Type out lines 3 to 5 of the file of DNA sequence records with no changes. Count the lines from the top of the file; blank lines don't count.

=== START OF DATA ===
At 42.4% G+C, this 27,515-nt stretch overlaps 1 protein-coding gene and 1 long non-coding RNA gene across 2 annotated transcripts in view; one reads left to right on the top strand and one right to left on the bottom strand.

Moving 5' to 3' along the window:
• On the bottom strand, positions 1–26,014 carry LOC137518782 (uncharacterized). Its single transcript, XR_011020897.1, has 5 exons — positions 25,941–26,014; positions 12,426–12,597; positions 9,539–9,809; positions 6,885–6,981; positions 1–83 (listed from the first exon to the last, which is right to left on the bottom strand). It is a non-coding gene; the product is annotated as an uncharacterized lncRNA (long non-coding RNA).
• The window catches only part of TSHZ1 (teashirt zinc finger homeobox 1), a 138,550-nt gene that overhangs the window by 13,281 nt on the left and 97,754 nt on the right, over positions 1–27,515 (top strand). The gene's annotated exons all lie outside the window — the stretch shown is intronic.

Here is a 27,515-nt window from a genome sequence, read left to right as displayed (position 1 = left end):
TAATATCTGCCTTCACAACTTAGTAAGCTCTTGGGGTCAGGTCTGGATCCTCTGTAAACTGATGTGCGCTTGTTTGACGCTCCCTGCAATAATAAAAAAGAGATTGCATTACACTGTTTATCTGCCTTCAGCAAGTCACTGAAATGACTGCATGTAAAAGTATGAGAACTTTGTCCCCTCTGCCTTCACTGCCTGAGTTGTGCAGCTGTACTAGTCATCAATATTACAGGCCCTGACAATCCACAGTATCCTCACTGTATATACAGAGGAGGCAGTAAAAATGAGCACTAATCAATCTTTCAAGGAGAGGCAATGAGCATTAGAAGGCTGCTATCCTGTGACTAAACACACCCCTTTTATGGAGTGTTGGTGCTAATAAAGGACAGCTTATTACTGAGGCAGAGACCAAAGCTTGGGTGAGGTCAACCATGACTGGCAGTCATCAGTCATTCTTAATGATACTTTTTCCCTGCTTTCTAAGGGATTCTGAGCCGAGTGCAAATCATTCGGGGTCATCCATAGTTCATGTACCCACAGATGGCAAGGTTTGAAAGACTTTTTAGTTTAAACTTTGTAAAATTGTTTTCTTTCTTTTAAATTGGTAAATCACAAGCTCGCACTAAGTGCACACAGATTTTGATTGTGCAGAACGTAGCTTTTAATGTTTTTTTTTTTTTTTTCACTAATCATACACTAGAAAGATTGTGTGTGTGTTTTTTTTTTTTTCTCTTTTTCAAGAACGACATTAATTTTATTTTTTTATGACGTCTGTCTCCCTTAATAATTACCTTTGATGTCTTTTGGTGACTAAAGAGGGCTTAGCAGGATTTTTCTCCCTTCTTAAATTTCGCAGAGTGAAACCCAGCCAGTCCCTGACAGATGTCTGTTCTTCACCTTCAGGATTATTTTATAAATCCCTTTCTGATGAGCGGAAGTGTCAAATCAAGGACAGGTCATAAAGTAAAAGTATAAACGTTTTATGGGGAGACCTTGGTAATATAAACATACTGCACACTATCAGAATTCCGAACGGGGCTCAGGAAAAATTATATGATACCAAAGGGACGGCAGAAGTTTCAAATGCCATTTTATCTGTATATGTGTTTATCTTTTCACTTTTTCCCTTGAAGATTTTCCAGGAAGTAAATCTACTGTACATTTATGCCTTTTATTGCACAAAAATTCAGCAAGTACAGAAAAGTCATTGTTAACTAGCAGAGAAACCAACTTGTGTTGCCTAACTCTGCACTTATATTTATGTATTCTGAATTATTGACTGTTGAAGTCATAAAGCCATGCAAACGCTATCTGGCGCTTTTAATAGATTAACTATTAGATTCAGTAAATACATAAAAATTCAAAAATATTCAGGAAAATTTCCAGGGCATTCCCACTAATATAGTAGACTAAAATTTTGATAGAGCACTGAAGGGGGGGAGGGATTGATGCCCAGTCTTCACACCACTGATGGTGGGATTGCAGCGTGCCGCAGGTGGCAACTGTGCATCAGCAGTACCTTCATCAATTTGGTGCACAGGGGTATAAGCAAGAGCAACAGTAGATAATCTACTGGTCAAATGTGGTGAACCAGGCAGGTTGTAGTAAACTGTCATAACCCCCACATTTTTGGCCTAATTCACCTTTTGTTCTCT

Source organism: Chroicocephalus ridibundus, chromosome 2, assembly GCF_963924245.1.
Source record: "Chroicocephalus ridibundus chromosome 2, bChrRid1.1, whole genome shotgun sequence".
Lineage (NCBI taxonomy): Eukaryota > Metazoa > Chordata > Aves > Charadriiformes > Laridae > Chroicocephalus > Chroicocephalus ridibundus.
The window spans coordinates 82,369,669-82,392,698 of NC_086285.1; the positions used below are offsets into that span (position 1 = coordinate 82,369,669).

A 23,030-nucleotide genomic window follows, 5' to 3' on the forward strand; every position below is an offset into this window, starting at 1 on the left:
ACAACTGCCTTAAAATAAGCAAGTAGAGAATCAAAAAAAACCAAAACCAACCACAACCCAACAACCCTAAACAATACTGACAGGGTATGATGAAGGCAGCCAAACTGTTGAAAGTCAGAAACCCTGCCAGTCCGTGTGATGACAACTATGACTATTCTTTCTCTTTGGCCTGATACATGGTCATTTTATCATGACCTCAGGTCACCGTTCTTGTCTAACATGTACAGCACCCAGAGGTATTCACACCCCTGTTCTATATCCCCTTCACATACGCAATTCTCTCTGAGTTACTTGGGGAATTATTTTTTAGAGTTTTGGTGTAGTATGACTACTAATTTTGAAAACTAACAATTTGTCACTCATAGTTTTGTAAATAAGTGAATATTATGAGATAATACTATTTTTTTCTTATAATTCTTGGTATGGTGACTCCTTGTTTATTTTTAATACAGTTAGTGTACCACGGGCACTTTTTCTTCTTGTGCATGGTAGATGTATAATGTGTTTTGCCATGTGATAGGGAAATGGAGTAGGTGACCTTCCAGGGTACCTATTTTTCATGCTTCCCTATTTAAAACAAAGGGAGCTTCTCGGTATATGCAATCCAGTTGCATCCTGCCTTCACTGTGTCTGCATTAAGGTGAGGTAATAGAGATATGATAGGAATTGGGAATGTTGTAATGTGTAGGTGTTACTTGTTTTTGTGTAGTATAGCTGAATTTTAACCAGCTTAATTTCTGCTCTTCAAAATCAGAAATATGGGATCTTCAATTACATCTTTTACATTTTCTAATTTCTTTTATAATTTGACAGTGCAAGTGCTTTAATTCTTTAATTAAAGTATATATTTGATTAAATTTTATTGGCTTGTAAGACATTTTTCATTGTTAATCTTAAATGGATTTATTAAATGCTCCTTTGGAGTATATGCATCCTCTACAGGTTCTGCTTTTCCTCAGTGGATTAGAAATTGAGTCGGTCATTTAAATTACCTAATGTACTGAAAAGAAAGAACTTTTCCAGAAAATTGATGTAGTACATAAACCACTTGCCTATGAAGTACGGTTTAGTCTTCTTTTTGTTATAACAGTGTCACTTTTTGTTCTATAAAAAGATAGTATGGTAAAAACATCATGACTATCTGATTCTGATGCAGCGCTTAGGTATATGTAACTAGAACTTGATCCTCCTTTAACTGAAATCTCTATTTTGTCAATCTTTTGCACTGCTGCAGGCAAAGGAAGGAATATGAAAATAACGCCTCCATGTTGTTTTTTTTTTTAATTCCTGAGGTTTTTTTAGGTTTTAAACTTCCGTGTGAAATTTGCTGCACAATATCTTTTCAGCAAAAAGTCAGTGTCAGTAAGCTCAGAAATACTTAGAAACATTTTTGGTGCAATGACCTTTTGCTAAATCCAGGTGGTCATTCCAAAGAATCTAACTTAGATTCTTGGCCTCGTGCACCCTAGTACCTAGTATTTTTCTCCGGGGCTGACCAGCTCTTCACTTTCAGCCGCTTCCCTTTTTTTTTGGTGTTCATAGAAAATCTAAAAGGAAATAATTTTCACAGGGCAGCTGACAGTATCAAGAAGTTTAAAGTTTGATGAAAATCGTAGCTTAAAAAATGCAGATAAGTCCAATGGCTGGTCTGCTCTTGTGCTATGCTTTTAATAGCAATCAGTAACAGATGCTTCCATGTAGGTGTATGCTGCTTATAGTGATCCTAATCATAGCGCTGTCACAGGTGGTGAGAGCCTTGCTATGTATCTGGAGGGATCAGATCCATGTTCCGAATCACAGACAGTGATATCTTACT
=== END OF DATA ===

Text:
• On the bottom strand, positions 1–26,014 carry LOC137518782 (uncharacterized). Its single transcript, XR_011020897.1, has 5 exons — positions 25,941–26,014; positions 12,426–12,597; positions 9,539–9,809; positions 6,885–6,981; positions 1–83 (listed from the first exon to the last, which is right to left on the bottom strand). It is a non-coding gene; the product is annotated as an uncharacterized lncRNA (long non-coding RNA).
• The window catches only part of TSHZ1 (teashirt zinc finger homeobox 1), a 138,550-nt gene that overhangs the window by 13,281 nt on the left and 97,754 nt on the right, over positions 1–27,515 (top strand). The gene's annotated exons all lie outside the window — the stretch shown is intronic.

Here is a 27,515-nt window from a genome sequence, read left to right as displayed (position 1 = left end):